The Nigerian Oil and Gas Development Law 2010 defines local content as “the quantum of composite value added to or created in Nigeria through utilization of Nigerian resources and services in the petroleum industry resulting in the development of indigenous capability without compromising quality, health, safety and environmental standards”. It is framed within the context of growth of Nigerian entrepreneurship and the domestication of assets to fully realize Nigeria’s strategic developmental goals. The scheme, which has the potential to create over 30,000 jobs in the next 5 years, is geared to increasing the domestic share of the $18 billion annual spending on oil and gas from 45% to 70%, in addition to enhancing the multiplier effects on the economy, through refining and petrochemicals. The local content policy action started in 1971 through the establishment of the Nigerian National Oil Corporation, (NOC). NOC was established as a vehicle for the promotion of Nigeria’s indigenization policy in the petroleum sector. It later became Nigerian National Petroleum Corporation (NNPC) in 1977 through NOC’s merger with the petroleum ministry. NNPC flagged off the actual local content initiative through acquisition of interests in the operations of the IOCs. These interests grew to about 70%, with the responsibility of controlling all acreages and other activities. Although conscious efforts were made in the past through Regulation 26 of the 1969 Petroleum Act, enforcement of local content policy, the springboard for sustainable economic transformation of Nigeria, was mere paper work. For an industry that contributes 80% of Nigerian government revenues and 95% of its foreign exchange this is entirely unacceptable to the Nigerian government hence the clamor for change.
1.2 STATEMEMT OF THE PROBLEM
Nigeria’s rising profile in oil and gas production was rather fast and steady such that she soon became a formidable force within OPEC. Oil exploration, which started onshore has tremendously improved the nation’s daily production capacity to about 2.3 million barrels per day, and raised her proven reserves to about 37 billion barrels. However, despite Nigeria’s ever-growing profile and wealth, the country remains one of the poorest, and technologically backward, nations in the world. This is basically because the much-taunted wealth has not translated into improved welfare. One reason for this is that over 90 percent of the yearly industry expenditures escape the domestic economy as capital flight. Despite the ever growing number of local oil service companies the latter’s annual gross earnings still account for less than 5 percent of the sector’s aggregate annual contracting budget.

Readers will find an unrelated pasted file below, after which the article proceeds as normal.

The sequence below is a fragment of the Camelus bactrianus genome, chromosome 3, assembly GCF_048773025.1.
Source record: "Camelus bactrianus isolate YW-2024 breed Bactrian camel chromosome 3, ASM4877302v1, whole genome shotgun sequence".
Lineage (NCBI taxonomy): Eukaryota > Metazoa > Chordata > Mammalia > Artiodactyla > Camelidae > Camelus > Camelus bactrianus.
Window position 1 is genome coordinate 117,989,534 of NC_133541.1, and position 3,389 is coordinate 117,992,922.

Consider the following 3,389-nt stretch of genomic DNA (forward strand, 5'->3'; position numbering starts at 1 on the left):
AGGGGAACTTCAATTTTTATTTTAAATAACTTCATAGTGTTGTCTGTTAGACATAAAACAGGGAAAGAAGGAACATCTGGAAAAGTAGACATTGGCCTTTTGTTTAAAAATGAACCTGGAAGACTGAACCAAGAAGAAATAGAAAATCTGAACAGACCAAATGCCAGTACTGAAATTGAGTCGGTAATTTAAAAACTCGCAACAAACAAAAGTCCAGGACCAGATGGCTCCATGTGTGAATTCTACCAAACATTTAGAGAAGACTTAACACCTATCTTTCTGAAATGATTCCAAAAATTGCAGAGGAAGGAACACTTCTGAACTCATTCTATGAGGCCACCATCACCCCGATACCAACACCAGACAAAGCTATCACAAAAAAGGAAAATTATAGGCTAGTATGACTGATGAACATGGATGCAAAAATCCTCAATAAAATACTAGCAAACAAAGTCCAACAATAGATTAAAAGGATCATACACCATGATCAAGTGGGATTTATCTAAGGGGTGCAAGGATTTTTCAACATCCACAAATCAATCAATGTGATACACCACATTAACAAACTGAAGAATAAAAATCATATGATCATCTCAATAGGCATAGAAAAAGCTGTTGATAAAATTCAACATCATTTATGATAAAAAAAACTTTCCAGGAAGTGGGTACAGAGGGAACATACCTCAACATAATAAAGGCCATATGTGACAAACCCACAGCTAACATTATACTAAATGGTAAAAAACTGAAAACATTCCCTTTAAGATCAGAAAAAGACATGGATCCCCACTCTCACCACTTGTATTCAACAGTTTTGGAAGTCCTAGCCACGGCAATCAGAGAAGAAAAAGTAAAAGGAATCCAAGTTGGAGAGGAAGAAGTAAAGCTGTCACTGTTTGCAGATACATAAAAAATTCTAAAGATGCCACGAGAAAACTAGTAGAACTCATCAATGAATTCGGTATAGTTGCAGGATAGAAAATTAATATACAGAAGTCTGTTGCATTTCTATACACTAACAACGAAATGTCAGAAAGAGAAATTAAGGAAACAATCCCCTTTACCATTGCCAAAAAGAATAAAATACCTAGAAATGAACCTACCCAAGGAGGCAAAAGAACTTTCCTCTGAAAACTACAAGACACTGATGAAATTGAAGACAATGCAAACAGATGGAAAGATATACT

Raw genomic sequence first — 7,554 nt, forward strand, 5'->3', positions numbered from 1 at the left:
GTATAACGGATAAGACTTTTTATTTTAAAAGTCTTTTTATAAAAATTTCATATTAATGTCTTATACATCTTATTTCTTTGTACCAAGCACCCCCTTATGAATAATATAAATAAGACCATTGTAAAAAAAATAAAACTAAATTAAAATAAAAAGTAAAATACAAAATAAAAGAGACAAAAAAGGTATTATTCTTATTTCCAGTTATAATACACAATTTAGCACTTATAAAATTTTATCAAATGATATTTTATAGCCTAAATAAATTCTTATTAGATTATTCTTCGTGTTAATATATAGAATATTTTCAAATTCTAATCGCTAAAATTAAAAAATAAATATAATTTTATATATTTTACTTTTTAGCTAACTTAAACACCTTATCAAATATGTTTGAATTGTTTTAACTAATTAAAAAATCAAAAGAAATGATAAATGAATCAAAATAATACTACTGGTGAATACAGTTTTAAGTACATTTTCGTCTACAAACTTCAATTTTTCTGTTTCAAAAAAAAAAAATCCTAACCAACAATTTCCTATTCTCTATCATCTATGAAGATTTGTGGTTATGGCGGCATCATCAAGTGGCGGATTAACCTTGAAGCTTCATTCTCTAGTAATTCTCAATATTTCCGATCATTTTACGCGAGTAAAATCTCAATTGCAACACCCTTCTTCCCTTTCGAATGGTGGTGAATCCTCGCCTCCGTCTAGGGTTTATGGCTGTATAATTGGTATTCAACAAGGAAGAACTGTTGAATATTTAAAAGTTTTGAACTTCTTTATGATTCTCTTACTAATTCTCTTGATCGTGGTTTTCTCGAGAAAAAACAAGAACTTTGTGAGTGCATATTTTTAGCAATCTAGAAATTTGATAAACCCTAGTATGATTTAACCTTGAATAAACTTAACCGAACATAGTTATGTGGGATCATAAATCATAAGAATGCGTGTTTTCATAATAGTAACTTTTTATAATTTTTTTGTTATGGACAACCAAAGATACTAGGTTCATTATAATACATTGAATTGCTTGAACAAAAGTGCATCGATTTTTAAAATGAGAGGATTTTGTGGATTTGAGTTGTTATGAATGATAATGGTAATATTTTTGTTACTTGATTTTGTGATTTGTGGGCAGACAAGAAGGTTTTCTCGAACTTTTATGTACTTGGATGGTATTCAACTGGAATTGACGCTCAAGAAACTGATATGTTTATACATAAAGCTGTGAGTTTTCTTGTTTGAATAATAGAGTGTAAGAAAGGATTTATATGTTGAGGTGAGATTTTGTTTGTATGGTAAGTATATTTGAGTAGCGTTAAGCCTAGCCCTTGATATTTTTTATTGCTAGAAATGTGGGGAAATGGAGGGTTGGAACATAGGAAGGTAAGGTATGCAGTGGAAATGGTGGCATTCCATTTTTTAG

1.3 OBJECTIVE OF THE STUDY
The main objective of this study is to find out the challenges, prospect and way forward of local content in the oil and gas industry in Nigeria; specifically the study intends to:
· Find out the challenges faced by the local content in the oil and gas industry in Nigeria
· To anticipate the prospect of the local content in the oil and gas industry in Nigeria
· To proffer a way out to the problems highlighted.
1.4 RESEARCH QUESTIONS
The following research questions was formulated to guide the study to arrive at a valid and reliable conclusion.
· What are the challenges faced by the local content in the oil and gas industry in Nigeria
· What is the prospect of the local content in the oil and gas industry in Nigeria
· What is the way out to the problems highlighted?
1.5 SIGNIFICANCE OF THE STUDY
The study will expose the stakeholders involve in oil and gas policy making, the government at various levels, and the society at large to what local content in oil and gas means, will also expose them to the challenges face by the oil and gas industry in Nigeria, the prospect of the industry and the way out to the problems. Also the conclusion made in this research will serve as a guide to the policy makers in Nigeria to formulate a reasonable policy that will take the industry forward. And finally this research will serve as a guide to other researcher who will embark on the same research in the nearest future.
1.6 SCOPE OF THE STUDY
This research work covers the oil and gas industry in Nigeria, the problems and the prospects of the industry will be deeply investigated on in this research.
1.7 RESEARCH METHODOLOGY
This study is basically on the local content in the oil and gas industry of Nigeria. The study therefore adopts one of the traditional methods of gathering information, i.e. the secondary sources. A sizeable percentage of secondary sources that is used came from published and unpublished works which include materials extracted from: Archives, Newspapers, discussions, Conference papers, Magazines, Internets, Books, and Articles in journals e.t.c.